RHINOCEROS AND THEIR HABITAT 87
and lost, and I should have known nothing of it, had the men not quarrelled over the spoils, and one run back and told the Deputy Commissioner, but the man was over our frontier before he could be overtaken and seized.
The lesser rhinoceros is distinguished by being somewhat shorter in height and their shields being less prominent, and the skins at times are covered with square angular tubercles. This animal extends throughout Assam, down Sylhet, the Garrow Hills, Tipperah, Chittagong, Arrakan, and Burma to Malaya, and probably into Yunan and the western provinces of China. The Burmese assert that it devours fire.
The two-horned rhinoceros extends from Chittagong downwards. It is not known further north. Its skin is as smooth as a buffaloa s; the anterior horn is fairly long, the posterior generally a mere stump. I do not see why they should not be utilized, as they are easily domesticated. A dhooby in Gowhatty used to take his clothes from the wash about on one (R. indicus, R. unicornus), but I think he sold it to an Afghan, who was one of Jamracha s agents.
The variety obtained by Mr. Hood had tasselated ears. It got bogged in trying to cross a river, and was secured by means of Keddah elephants.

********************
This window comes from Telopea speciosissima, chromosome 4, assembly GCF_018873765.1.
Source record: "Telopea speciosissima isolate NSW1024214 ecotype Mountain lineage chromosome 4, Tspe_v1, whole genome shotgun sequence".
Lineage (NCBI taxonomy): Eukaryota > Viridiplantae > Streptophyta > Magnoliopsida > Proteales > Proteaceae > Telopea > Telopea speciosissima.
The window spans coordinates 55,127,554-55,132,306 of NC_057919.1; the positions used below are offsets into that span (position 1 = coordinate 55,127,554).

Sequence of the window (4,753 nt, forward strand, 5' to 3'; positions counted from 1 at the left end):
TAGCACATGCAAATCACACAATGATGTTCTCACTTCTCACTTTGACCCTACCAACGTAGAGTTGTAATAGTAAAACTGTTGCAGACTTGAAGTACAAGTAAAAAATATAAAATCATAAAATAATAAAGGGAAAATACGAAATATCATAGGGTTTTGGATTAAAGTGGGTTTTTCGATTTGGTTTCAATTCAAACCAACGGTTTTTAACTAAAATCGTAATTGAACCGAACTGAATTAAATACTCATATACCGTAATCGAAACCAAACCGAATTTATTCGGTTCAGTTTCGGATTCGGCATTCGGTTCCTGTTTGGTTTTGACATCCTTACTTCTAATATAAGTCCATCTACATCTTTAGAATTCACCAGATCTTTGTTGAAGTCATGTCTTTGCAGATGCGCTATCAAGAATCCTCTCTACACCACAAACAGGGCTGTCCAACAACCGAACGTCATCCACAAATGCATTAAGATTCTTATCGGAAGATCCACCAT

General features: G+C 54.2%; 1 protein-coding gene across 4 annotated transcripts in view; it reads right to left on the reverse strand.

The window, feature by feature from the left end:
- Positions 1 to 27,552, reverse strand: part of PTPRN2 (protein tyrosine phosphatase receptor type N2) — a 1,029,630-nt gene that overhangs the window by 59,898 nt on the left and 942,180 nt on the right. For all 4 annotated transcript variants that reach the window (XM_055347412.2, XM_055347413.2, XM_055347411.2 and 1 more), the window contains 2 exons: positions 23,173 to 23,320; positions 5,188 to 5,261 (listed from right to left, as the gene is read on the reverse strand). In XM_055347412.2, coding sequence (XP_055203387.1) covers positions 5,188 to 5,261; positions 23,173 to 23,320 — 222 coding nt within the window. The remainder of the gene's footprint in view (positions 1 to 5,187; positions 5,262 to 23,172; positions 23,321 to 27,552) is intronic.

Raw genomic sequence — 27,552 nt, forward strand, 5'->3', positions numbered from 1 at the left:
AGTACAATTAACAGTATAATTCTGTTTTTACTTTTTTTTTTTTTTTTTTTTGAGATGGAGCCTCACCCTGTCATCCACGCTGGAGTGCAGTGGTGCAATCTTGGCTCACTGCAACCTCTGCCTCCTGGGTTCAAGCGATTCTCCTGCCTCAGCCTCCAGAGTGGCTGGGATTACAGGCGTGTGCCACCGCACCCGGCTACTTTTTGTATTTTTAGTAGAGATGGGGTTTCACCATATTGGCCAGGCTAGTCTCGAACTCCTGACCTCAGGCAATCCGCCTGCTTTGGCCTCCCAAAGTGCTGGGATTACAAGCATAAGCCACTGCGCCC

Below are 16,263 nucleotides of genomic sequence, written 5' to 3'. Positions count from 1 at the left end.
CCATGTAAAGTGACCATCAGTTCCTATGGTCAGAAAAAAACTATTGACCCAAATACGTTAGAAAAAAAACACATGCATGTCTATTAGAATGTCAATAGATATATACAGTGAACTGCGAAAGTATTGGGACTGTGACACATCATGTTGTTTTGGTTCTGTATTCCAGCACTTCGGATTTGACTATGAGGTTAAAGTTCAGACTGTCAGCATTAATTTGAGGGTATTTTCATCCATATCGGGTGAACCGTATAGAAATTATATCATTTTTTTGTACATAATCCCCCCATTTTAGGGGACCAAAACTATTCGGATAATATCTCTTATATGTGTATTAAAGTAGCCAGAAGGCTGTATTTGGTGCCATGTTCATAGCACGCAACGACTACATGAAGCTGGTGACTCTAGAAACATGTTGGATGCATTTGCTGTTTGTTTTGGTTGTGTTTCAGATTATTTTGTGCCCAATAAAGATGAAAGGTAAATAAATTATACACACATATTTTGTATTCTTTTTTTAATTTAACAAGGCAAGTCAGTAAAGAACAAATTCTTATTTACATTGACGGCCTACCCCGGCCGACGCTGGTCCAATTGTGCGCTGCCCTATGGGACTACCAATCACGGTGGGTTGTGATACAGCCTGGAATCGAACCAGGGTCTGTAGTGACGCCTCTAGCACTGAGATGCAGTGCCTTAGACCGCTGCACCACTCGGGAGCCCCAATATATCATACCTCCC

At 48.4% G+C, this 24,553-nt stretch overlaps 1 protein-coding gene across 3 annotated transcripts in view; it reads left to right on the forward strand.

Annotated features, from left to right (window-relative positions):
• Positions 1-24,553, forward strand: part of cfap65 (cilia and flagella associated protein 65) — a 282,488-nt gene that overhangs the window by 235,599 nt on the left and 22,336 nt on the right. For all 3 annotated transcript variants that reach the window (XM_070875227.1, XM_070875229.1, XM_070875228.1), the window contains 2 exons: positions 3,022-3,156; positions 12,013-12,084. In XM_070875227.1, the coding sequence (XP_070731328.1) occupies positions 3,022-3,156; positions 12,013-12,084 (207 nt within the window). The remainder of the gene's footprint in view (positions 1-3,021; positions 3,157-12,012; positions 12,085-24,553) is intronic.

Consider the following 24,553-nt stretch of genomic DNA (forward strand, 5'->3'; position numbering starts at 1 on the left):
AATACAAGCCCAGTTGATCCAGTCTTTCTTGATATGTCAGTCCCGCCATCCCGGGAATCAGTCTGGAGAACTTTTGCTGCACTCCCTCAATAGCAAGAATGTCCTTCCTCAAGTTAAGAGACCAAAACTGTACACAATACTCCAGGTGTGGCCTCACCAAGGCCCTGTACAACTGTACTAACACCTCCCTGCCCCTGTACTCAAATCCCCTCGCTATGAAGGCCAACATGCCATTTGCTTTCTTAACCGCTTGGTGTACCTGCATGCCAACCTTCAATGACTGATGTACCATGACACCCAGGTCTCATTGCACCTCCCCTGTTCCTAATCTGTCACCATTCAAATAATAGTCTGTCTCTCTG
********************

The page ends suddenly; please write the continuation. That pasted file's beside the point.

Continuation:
Doctor Mason asserts that the larger single-horned rhinoceros (.R. indicus) has been caught in Arrakan, and that he has also seen it along the banks of the Tenasserim river. The Burmese have told me the same, but Blyth declared that they had mistaken the smaller Sondaicus for the Indicus.
The bigoted Hindoos store their horns in their Namghurs, the point downwards, the base forming a kind of bowl in which they pour water and use as a charm. The Chinese also put a fictitious value on them. Knowing how valuable they were, Major Cock1 bought up a lot of the white African rhinoceros horns, which are at times 3 feet long, which he saw for sale in the Bazaar in Calcutta, and sent them to Becher in Assam for sale, but the natives would not look at them, not believing that they were what they professed to be!
1 A rare good sportsman ; afterwards killed in one of the fights in the Naga country.